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Two GOP primary losers in Colorado fail to pay for recounts

Tina Peters speaks to supporters at her election watch party in Sedalia, Colo., on June 28, 2022. A third person has been arrested in connection to the case of a Colorado conspiracy-theorist county elections clerk was indicted on allegations she tampered with voting equipment and posting data online during and after the 2020 election. The latest arrest in the saga of Tina Peters, who lost in last months' primary in her bid to become Colorado's top election chief as secretary of state, is her former elections manager who was arrested on felony charges of conspiracy to commit criminal impersonation and attempting to influence a public servant.
Thomas Peipert
Associated Press
Tina Peters speaks to supporters at her election watch party in Sedalia, Colo., on June 28, 2022.

Colorado's secretary of state's office on Wednesday said it has told two candidates who lost their Republican primary races last month that it will not conduct a recount of those races because they failed to pay the required amount by the deadline.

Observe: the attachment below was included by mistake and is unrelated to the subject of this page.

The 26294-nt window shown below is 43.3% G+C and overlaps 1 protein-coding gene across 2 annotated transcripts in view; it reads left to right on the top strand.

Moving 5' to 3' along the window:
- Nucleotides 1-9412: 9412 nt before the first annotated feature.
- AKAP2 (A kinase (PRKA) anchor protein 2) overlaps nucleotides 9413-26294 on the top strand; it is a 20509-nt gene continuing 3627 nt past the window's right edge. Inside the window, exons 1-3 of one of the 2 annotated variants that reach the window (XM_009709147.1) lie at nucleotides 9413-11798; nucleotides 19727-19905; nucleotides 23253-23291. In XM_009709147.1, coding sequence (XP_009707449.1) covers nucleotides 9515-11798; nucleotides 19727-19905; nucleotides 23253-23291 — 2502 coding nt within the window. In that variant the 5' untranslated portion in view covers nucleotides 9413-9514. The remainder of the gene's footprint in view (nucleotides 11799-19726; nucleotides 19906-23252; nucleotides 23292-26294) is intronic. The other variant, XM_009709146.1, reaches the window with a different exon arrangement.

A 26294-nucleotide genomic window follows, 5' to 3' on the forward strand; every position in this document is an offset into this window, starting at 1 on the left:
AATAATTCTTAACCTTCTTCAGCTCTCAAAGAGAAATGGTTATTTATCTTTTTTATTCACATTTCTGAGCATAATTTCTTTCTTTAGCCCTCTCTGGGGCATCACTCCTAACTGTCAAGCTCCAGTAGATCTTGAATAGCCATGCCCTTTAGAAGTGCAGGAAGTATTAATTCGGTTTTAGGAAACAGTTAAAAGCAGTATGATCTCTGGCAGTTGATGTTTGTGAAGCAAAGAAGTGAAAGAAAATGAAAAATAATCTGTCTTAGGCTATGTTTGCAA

The office informed Mesa County Clerk Tina Peters, who lost her race for the GOP nomination for secretary of state, and state Rep. Ron Hanks, who fell short in his bid for the party's U.S. Senate nomination, that it was moving forward finalizing the results of the primary. Neither candidate paid the $236,000 that was due by July 15 for the recount.

Both Peters and Hanks have promoted the false claim that President Joe Biden did not actually win his election against former President Donald Trump in 2020, and they also claimed widespread fraud led to their losses in the GOP primary. They are part of a growing number of deniers of the outcome of the 2020 election also questioning their own primary losses.

In letters sent Tuesday to the secretary of state, the two candidates said they would not pay for the recount because it would not be done by hand.

The secretary of state's letters said a hand recount is not allowed under the office's regulations and dismissed the candidates' concerns about possible fraud. It said they have one last window to pay for a recount — until July 26.

Wednesday is the deadline for counties across the state to certify their election results.

“The Secretary of State’s Office followed all statutes and rules regarding requests for recounts, and Mr. Hanks and Ms. Peters chose to not provide the certified funds as required under law,” spokeswoman Annie Orloff said. "Coloradans made their voices heard and candidates should accept the results of a secure and fair election – not spread disinformation.”

Copyright 2022 Associated Press. All rights reserved.